It has been my pleasure over the last few months to review locally written books for you in The Advocate. But those aren’t the only books I’ve read this year; in fact, I have read 40 books this year at the time of publishing this article. So, I wanted to share with you some of my favorite books that I have read in 2020. Some of them are written by local authors, others simply touched my heart, made me think, or just plain entertained me.
- Being Mortal by Atul Gawande
This book gave me all the feels. It’s the book that inspired my idea to do book reviews for The Advocate in the first place, because I just had to tell everyone I knew about it. You can read that review here, but don’t stop with the review. If there is one book on this list that everyone should read, it’s Being Mortal. Written by surgeon Atul Gawande, this book offers new perspective to death and dying, and how we can help our loved ones and ourselves live fully. While you might think it’s a depressing subject, the book is incredibly uplifting and will leave you with a new way of thinking about mortality.
- Uncle Tom’s Cabin by Harriet Beecher Stowe
I was in the middle of reading Uncle Tom’s Cabin when civil unrest broke out over the murders of George Floyd, Breonna Taylor, and others. It’s a book I have always wanted to read, and it was an incredible look into our past as a nation. While in some ways it shows a reader how far we have come since its publication, in other ways it highlights how deeply sown the currents of racism and white supremacy are in the United States. It was eye-opening and heartbreaking, and I can’t recommend it highly enough. A word of caution; this book is an incredibly difficult read. There are uses of words and thoughts that no longer have a place in our culture, as well as brutal scenes of family separation and the cruel treatment of slaves. It is not a book to be taken lightly, or to be read with anything but the utmost respect for the people of color who inspired the story.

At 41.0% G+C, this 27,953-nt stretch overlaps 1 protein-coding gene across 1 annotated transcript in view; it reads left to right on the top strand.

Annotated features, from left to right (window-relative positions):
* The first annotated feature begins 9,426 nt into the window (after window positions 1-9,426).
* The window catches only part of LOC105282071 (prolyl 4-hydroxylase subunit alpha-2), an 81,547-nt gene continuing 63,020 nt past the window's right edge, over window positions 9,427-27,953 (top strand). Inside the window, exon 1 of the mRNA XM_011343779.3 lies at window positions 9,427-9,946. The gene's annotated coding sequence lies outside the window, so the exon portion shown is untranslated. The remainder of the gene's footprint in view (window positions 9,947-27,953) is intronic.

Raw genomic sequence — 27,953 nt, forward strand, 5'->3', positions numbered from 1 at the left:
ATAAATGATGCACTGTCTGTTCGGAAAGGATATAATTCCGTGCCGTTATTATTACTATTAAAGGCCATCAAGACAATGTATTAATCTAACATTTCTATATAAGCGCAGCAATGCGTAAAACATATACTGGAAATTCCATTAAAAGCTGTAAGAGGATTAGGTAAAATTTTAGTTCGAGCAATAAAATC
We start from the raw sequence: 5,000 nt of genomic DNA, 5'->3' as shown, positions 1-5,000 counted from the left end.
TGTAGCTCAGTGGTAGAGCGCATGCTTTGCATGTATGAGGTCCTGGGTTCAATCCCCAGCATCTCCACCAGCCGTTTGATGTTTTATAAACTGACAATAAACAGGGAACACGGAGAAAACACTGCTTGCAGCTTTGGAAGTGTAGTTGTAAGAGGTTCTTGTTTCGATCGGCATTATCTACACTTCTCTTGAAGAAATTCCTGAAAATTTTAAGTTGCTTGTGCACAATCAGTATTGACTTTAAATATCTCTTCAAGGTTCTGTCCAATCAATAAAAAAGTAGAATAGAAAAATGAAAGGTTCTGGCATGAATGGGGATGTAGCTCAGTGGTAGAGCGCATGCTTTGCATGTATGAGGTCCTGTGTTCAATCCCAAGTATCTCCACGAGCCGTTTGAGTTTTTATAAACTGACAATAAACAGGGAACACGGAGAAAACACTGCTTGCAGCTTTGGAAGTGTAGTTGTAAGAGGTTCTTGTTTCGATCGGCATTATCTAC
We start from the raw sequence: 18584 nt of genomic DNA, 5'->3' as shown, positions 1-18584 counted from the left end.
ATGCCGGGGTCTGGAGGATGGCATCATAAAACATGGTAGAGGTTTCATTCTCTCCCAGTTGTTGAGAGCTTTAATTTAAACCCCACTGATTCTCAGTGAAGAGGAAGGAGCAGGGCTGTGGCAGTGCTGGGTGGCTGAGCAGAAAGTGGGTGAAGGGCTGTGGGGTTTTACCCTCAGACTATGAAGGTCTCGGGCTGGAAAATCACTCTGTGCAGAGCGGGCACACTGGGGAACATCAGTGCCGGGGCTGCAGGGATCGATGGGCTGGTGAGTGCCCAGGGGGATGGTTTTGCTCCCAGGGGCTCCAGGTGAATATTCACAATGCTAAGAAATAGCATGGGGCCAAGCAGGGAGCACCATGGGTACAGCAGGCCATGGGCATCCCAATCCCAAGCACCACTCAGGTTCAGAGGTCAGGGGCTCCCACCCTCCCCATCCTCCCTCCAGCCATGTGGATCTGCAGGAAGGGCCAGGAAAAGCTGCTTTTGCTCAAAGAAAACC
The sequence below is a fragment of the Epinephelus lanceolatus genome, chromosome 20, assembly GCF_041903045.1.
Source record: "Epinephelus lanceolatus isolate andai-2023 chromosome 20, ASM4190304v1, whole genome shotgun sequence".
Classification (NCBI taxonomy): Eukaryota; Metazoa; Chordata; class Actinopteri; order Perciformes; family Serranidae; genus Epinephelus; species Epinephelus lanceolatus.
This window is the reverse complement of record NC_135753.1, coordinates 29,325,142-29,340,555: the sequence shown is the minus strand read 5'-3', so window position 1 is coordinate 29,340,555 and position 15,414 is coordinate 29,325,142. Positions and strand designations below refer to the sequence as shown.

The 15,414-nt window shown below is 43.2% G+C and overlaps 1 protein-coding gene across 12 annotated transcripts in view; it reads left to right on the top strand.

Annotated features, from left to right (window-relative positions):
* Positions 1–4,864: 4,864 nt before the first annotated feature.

- The Secret Music of Tordesillas by Marjorie Sandor
Written by local author Marjorie Sandor, The Secret Music of Tordesillas is a beautifully portrayed story of the musician who lived with Juana I of Castille, the Spanish queen known as “La Loca.” A tale of secrets, betrayal, and fear, it’s also filled with moments of pure light and hope. It follows Juan de Granada, who comes to the castle as a young Jewish boy and is brought into the princess’s service as a musician. The story is told from his perspective at the end of the Queen’s life when he is interrogated by the Holy Office. Painted flawlessly over the canvas of intrigue and mystery surrounding Juana’s court, it is a perfect blend of historical fiction and mystery.
- A Bend in the Stars by Rachel Barenbaum
If you’re interested in a tale that blends together adventure, justice, love, and science, this is the story for you. Based on real facts about Einstein’s race to prove relativity, the book follows the journey of two young Jewish siblings in Russia who are trying to beat Einstein to the proof of gravity bending light. The first novel by Rachel Barenbaum is a story that will captivate you completely from beginning to end.
- Interrupted by Jen Hatmaker
When Jen Hatmaker is at speaking events and people ask her which of her books they should read first, she always says Interrupted. It’s a book about the ways that God calls us to love our neighbors and how that doesn’t just mean loving them from afar. Christians need to be in the trenches, working for the betterment of God’s Kingdom, and providing care to those who need it most. This book challenges every part of the “Prosperity Christian Mindset” showing that worldly possessions and pursuits are not what Christian life is about. It dramatically challenged and changed my personal faith journey and how I serve those around me.
- The Underground Railroad by Colson Whitehead